Thursday, March 27, 2008

Two Giants of Rebel Rock, Roky Erickson and George Brigman, Step Back Into the Spotlight!


If Roky Erickson and George Brigman had never recorded anything other than “You’re Gonna Miss Me” and “Jungle Rot”, they would both have a cherished footnote in rock and roll history. The fire, fury and drive of those tracks captured the essence of rock and rock perfectly in a 3 minute song. Though their careers took widely divergent pasts, with George wallowing in obscurity for years, and Roky having to deal with the breakup of an incendiary band, a hopelessly inept label, the law, and his own schizophrenia, the obstacles that they overcame were huge, and in 2007 the beginning of their rebirth has been a success story like no other. These two giants of Rebel Rock rose up and continued their quest for rock and roll nirvana, unwilling to be silenced while remaining viable music forces, preaching their gospel and spreading it like St Elmo’s Fire. Roky’s path to this point is simply remarkable, and his rehabilitation seems to be a true miracle.

The 13th Floor Elevators, strange at it may seem, in 1965 started on a cosmic quest to achieve immortality through their music. It worked, but only the music achieved immortality! Using a psychedelic blueprint, devised by their jug player Tommy Hall even before LSD was widely known or even illegal, they explored the meaning of life, with the ultimate goal, according to the last song on Easter Everywherebeing to “leave your body behind/” Reading Paul Drummond’s eye opening account of the Elevators and Roky, Eye Mind, it is a wonder anyone who survived the madness wasn’t thrown in jail for a long time or simply in the loony bin. Unfortunately some of them were, with Stacy Sutherland being arrested reportedly 35 times before he was tragically shot, Tommy Hall jailed as well and Roky having to be institutionalized several times. It was as if the Elevators were a real life version of the Fabulous Furry Freak Brothers, and in fact comic artist Gilbert Shelton did model his characters after the Austin freak crowd the band was very much a part. By his own estimation, Roky believes he took over 300 acid trips, and that, coupled with constant paranoia and infighting within the band, a clueless record label, and redneck cops, created an atmosphere that caused the band to implode, but not before they created two flawless LPs that today stand hand and shoulders above the fare created by most of their better funded and more-together peers.

The chaos that resulted in those now classic LPs seems to have followed Roky as well, but it is a testament to his inner soul that he has resurrected his career once again, and at age 60, he no doubt still struggles with his demons, but he has spark of a happy man as he plays for sold out shows both in the US and Europe. On the 1st and 2nd of March, Roky had two high profile and very packed NYC shows, at Webster Hall and Maxwell’s in Hoboken, and he had previously returned from a sold out tour of Europe. Finally on his own after all these years thanks to the supreme kindness of his brother Sumner, Roky has begun to garner some long overdue respect. He is a true giant of Rebel Rock, one who has weathered many storms. The fire of his best solo work burns with the flame of a survivor who has been thru hell. The white faces he sang about, probably still haunt him, but he seems better equipped to deal with them now. It was a great thing seeing Roky on Austin City Limits looking at the camera and smiling wryly. The man has picked up the magical pieces of his career and put them back together again, and he has every right to smile. It seems to me, due to the excellence of his work with the Elevators as well as his best solo work, Roky Erickson should be welcomed back with open arms. His return is a uplifting tale of achievement despite huge odds, and his recovery from long term drug abuse sends a great message of personal triumph that it is indeed possible. The impact of Roky’s music has been profound and one can only hope we will have new recordings to cherish as well.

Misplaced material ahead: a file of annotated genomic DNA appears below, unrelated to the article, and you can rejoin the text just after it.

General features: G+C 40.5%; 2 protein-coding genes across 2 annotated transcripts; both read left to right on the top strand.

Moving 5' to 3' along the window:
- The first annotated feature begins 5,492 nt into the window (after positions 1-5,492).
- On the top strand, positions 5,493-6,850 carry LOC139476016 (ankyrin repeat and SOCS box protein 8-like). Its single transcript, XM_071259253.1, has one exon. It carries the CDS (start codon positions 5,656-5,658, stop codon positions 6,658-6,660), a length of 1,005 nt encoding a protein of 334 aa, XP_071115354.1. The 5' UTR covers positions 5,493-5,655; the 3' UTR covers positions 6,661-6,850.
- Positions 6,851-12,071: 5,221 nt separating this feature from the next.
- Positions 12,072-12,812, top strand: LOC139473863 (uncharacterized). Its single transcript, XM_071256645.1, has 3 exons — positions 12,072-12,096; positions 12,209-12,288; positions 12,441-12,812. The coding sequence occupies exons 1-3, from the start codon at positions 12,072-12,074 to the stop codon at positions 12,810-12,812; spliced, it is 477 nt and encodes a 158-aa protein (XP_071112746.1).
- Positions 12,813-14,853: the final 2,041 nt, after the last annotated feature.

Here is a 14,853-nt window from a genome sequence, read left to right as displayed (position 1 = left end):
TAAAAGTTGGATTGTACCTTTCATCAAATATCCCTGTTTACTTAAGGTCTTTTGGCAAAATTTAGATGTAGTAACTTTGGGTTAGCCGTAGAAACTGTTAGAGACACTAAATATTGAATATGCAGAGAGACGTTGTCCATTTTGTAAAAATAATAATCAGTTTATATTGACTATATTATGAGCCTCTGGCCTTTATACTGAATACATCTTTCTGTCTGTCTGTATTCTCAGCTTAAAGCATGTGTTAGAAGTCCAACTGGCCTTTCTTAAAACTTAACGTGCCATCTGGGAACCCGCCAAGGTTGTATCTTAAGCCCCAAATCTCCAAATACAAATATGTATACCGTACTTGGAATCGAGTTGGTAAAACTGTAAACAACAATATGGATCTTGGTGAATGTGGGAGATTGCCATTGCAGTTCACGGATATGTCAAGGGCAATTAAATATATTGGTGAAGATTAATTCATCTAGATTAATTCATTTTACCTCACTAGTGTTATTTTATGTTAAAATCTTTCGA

Certainly, George Brigman is a bit more obscure than Roky Erickson, though they share the same defiant spirit that is present in the best Rebel Rock., an in your face attitude if you will. His self released 1975 LP Jungle Rot was a bit much for Baltimore in 1975, but it’s reputation grew over the years, culminating in numerous European bootlegs in 5 countries, until Bona Fide reissued it with much fanfare officially in 2005. Hailed as reissue of the month by Mojo magazine among other plaudits, it made George’s raw bluesy psych available for all to hear. Now dubbed a proto-punk masterpiece, in 1975 the sludgy sounding mess of distortion filled mutant boogie only hinted at what was to come. As luck would have it, life intervened-- his band Split split up and their LP I Can Hear the Ants Dancin remained unreleased for years. Gone was the basement sound of Jungle Rot, replaced by swirling lead guitars jamming in a sea of feedback and distortion. Over the years this would eventually be released along with the Silent Bones EP and a European only comp, but it seemed no new material was coming. Finally in 2007 25 years after the release of his last all new LP, Brigman released Rags In Skull, yet another finely crafted and unusual work, which not only has the easily identifiable Brigman groove, but represents the culmination of a personal odyssey as well.